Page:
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According to this Wikipedia article, cabin pressure is normally maintained at 75kPa. The article suggests that at this pressure it would be difficult or impossible to maintain an open flame due to low oxygen concentrations (supposedly comparable to 15% oxygen in standard conditions). Obviously, things can still smolder, oxidize and overheat, not to mention non-gaseous oxidizers.

My basic question is: could a passenger who smuggled a regular butane lighter past security actually manage to light it after reaching cruising altitude, or would it just produce sparks?

clarification/details: this question from aviation.SE suggests 75kPa is a reasonable minimum, so let's assume that is the exact cabin pressure for this question. so the question becomes, will any mixture of butane, nitrogen and oxygen ignite into a flame if the ratio of nitrogen to oxygen is 78:21 (normal earth atmosphere) and the pressure is 75kPa. if not, then how low does the pressure have to get before the oxygen density is to low to outpace the heat lost to convection?

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  • $\begingroup$ I regularly use butane lighters at altitudes from 5000 to 12000 feet. They work fine. Passenger airliners are pressurized to ~6000-8000 feet equivalent altitude. So, yes it will work just fine. $\endgroup$ – Jon Custer Sep 14 '16 at 13:48
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    $\begingroup$ (As a total aside comment, most smart phones have a pressure sensor and apps to give you the readout in feet or meters above sea level are readily available. So, while sitting on a plane you can see for yourself. Apparently, different airlines set it differently, but an estimate of 6000-8000 covers most of them. Above that some people will get in real trouble, below that is just a pain.) $\endgroup$ – Jon Custer Sep 14 '16 at 13:57
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    $\begingroup$ I remember when commercial flights used to have a smoking section in the back of the cabin. $\endgroup$ – Solomon Slow Sep 14 '16 at 14:39
  • $\begingroup$ A side note. The flame should be larger than at sea level. Liquid butane and the gas over the liquid is relatively low pressure and nozzle velocity is subsonic at sea level. Therefore no choking. So with the downstream pressure lower at altitude you would expect an increased mass flow rate. So the flame might also be less efficient (fuel rich) producing additional soot. $\endgroup$ – docscience Sep 14 '16 at 16:51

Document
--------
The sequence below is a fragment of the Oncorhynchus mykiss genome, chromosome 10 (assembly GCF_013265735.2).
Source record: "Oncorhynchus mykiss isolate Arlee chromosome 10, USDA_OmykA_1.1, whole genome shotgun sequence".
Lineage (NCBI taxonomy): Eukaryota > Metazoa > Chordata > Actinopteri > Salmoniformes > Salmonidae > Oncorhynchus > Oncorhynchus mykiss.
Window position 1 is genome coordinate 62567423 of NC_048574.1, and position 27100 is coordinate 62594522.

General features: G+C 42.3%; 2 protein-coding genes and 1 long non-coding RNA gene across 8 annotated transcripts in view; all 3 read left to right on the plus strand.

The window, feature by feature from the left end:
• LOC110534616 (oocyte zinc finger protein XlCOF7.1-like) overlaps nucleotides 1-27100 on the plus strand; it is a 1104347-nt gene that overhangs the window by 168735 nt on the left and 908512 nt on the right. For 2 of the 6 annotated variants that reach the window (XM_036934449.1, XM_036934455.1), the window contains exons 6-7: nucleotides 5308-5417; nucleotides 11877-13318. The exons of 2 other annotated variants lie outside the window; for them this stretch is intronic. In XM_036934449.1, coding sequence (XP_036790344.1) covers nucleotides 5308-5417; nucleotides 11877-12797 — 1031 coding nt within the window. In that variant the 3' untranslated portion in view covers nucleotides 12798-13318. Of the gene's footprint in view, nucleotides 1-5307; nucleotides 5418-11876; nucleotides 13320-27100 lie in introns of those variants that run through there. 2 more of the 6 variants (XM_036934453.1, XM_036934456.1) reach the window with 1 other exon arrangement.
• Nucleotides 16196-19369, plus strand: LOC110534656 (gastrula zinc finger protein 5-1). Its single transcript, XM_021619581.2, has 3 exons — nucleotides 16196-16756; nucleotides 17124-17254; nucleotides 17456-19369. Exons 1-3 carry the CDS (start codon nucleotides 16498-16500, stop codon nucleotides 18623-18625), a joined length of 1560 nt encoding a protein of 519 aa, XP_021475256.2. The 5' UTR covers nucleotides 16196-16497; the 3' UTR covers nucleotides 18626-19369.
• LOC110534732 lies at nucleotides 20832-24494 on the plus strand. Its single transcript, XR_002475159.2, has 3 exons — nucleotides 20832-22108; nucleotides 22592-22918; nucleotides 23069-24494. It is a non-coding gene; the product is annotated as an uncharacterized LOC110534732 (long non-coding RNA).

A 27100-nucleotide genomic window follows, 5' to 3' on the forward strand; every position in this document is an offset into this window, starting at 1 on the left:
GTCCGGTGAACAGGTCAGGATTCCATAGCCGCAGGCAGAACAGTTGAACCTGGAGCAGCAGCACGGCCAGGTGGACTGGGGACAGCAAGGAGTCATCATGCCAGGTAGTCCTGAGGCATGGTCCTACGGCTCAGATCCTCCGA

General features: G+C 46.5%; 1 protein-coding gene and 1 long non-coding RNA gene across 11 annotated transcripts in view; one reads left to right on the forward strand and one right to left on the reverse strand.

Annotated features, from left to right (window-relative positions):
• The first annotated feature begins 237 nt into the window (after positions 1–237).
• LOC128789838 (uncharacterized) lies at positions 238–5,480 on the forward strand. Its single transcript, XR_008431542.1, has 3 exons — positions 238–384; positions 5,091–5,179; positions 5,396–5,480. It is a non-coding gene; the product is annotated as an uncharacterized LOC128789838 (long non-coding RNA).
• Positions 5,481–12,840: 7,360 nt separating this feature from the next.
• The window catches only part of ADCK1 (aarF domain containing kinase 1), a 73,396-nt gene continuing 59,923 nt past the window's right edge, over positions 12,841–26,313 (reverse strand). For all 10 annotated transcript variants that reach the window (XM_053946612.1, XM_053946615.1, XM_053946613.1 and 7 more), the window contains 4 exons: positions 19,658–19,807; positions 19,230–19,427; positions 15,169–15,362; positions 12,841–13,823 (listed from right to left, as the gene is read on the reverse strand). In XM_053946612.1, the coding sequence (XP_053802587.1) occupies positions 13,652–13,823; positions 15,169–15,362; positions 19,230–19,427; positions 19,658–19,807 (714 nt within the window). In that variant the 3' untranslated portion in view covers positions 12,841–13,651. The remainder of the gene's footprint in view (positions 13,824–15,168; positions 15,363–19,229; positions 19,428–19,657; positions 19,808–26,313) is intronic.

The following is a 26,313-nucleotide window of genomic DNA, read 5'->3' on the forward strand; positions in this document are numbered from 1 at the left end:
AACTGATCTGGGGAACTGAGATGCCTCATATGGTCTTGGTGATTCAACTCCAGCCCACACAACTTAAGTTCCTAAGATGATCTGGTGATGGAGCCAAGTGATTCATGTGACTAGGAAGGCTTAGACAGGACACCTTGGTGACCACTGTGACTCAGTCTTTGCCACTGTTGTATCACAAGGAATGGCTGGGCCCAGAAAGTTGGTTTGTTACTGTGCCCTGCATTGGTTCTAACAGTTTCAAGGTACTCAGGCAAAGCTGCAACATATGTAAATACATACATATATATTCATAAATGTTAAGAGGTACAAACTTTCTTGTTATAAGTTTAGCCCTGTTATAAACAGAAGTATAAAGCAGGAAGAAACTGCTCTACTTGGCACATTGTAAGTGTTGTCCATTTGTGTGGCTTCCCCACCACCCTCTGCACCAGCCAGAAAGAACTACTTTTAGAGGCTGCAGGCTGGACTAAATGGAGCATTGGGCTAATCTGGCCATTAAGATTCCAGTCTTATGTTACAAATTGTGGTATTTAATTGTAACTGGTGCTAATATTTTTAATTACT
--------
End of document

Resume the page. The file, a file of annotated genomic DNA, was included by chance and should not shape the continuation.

• $\begingroup$ But is the nitrogen:oxygen ratio the same in an aircraft as it is at sea level? $\endgroup$ – Myridium Sep 14 '16 at 17:27
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Yes you can. The vapor pressure of butane is (according to Wikipedia) 170kPa. Your difference in pressure becomes 170kPa-75kPa=95kPa. On that note, atmospheric pressure is 101kPa. The difference there is ~70kPa. As you can see, the butane will escape from the lighter more easily on the airplane. As for the oxygen composition in aircraft cabins, I wasn't able to find any data. I suspect that the percentage difference has a negligible effect on lighting a lighter.

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  • $\begingroup$ i had no doubt that the butane would vaporize, my concern was that the oxygen density per square centimeter would be too low to maintain the plasma necessary for a standing flame. perhaps i can edit my answer to be more clear..... $\endgroup$ – james turner Sep 14 '16 at 14:55
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    $\begingroup$ In all fairness, you were concentrating mostly on pressure in your question. Now you talk about density of a gas, which is still dependent on pressure. What this comes down to is air-fuel ratio in your question. You will no doubt have a lower AFR under your circumstances. I think what you're asking though, which is a good question, is whether or not the flame would stay concentrated at the source and not dissipate under a lower pressure. FYI, not all flames are composed of plasma. $\endgroup$ – Kjdvlder Sep 14 '16 at 15:52
  • $\begingroup$ i love asking questions on physics.PE because i usually learn more while correcting my question than from the actual answer :) $\endgroup$ – james turner Sep 14 '16 at 16:26

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